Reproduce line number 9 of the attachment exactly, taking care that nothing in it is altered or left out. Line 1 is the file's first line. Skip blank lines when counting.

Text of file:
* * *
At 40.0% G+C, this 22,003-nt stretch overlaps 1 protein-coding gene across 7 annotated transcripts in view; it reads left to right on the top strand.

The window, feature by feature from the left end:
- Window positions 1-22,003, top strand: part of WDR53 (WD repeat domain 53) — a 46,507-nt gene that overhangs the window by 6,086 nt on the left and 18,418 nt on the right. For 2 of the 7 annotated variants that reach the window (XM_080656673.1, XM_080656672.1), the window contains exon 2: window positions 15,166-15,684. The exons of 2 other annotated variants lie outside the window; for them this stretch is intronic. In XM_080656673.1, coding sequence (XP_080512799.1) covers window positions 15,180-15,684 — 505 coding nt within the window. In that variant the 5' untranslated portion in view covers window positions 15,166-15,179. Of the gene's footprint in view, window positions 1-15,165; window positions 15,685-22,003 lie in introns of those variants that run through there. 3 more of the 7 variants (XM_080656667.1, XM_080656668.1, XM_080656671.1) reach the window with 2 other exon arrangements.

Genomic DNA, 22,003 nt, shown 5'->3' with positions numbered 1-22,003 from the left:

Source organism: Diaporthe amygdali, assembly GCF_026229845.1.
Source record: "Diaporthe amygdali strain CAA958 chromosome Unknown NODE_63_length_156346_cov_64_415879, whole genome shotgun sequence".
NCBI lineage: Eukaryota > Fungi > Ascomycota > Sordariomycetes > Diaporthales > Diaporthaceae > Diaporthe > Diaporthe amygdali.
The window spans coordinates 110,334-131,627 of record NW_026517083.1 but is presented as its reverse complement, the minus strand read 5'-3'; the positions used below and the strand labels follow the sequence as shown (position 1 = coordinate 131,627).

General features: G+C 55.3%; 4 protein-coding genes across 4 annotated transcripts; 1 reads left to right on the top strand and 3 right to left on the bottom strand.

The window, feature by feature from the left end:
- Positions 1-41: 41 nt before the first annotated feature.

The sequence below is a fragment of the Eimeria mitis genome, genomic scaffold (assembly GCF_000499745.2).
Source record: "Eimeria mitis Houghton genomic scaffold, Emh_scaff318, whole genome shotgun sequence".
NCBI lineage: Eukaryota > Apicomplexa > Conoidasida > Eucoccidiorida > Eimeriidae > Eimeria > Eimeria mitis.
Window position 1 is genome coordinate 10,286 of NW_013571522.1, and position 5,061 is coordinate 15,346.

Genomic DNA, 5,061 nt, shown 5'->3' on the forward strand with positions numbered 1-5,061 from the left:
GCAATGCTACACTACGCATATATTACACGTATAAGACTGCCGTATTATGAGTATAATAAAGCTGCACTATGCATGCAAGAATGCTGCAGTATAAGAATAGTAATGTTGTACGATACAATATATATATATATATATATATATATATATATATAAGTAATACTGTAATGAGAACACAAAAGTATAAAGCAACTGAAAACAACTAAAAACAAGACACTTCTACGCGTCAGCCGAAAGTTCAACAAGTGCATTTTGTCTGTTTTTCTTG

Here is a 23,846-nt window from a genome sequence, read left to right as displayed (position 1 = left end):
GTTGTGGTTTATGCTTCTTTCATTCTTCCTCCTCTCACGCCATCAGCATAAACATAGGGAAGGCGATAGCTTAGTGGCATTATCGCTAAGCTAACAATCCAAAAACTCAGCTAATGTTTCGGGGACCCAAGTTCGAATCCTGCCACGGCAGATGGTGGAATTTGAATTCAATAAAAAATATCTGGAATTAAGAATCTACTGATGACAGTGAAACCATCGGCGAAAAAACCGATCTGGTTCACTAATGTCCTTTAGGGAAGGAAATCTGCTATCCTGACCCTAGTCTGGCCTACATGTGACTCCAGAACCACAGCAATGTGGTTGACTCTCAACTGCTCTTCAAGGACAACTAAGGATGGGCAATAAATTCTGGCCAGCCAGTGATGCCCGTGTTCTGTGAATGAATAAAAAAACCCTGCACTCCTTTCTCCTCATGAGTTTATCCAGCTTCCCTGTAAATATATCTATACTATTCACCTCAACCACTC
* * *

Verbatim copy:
General features: G+C 55.3%; 4 protein-coding genes across 4 annotated transcripts; 1 reads left to right on the top strand and 3 right to left on the bottom strand.